spice, that's not refered to as a pump, it is a refrigeration compressor
You can't test it for functionality without having it hooked up to the rest of a system, so you can actually find out if it is compressing refrigerant and maintaining correct flow and pressure. All you can do is see it it runs at all, versus being frozen up. (Nothing to do with cold, but with being seized.)
And the first thing you need to do is find out which refrigerant (R12? R134a? R22?) the compressor
is rated for, and which one was in your old system. You can't just mix 'em up although you can debate about flushing
and converting them.
A system marked "spare" should be plugged or capped if it isn't fitted with self-sealing vlaves, because any moisture in the system mixes with the old freon and forms acid that eats things out fro the inside. That also applies the the parts on your boat.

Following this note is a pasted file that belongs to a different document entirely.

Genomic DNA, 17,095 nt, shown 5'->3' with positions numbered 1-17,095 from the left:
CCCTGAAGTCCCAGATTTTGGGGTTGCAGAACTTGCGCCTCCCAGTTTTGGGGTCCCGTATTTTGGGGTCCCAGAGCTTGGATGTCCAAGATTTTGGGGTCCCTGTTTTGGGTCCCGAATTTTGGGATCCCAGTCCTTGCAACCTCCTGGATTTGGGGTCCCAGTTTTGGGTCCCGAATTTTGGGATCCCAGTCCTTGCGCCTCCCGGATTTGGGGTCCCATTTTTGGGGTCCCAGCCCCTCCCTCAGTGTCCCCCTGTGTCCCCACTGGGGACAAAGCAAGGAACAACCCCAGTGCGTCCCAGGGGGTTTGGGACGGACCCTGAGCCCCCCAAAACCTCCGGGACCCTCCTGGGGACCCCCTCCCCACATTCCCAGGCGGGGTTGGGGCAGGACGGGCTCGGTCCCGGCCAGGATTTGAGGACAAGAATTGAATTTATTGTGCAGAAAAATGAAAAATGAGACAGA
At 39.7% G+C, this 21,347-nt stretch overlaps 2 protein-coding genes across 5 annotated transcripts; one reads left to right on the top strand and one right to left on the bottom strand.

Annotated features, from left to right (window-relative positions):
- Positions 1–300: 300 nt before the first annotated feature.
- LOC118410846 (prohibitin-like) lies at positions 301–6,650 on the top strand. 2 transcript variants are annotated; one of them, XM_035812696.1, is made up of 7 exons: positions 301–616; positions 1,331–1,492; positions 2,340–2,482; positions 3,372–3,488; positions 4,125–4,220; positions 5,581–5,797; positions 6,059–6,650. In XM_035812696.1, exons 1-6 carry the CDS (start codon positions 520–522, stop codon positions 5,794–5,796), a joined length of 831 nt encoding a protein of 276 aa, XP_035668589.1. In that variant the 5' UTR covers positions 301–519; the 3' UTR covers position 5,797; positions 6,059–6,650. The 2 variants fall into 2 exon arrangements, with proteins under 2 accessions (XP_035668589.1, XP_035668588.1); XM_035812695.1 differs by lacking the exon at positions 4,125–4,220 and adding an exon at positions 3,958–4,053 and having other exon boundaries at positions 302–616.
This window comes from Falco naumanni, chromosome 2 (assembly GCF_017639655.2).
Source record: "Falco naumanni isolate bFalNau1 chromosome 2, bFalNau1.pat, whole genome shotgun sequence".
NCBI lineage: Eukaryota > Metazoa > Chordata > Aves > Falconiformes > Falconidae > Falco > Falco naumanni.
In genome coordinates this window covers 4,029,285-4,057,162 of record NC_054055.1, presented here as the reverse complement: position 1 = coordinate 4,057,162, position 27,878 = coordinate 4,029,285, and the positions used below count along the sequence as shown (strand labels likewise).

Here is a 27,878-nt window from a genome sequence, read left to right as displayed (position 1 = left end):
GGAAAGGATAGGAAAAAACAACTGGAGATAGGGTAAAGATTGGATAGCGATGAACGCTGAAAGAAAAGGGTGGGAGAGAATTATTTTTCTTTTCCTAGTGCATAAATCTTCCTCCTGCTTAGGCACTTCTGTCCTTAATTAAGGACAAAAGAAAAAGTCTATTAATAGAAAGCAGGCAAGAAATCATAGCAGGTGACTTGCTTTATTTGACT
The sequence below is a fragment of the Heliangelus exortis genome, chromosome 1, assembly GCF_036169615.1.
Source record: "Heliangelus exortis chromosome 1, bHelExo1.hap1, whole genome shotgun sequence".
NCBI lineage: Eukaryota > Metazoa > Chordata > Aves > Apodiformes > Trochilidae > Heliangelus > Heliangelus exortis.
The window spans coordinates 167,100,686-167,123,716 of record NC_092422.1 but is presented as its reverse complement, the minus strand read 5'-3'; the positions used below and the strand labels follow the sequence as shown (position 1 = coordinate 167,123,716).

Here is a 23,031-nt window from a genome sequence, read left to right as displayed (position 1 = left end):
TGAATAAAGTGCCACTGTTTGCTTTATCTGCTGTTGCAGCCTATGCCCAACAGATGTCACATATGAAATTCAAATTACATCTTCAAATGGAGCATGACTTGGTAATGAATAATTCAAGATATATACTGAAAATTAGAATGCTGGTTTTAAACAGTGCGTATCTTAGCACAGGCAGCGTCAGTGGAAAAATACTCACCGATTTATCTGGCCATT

So, yes, a spare compressor
assembly MIGHT be all you need. If it matches up to the rest of your system, if both sides were sealed or are in good condition, (and if it was tagged as a s"spare" one hopes it was working and put away properly to preserve it) and then all you need is the correct refrigerant, a vacuum pump, and a set of gauges to match that refrigerant. And if it needs a refrigerant that you can't legally buy, just beware that there's a thriving business in counterfeit products out there too. Some professional aid, or simply hiring a pro, may not be a totally bad idea on this.
Refrigeration is easy: Like poker, or pro basketball.<G>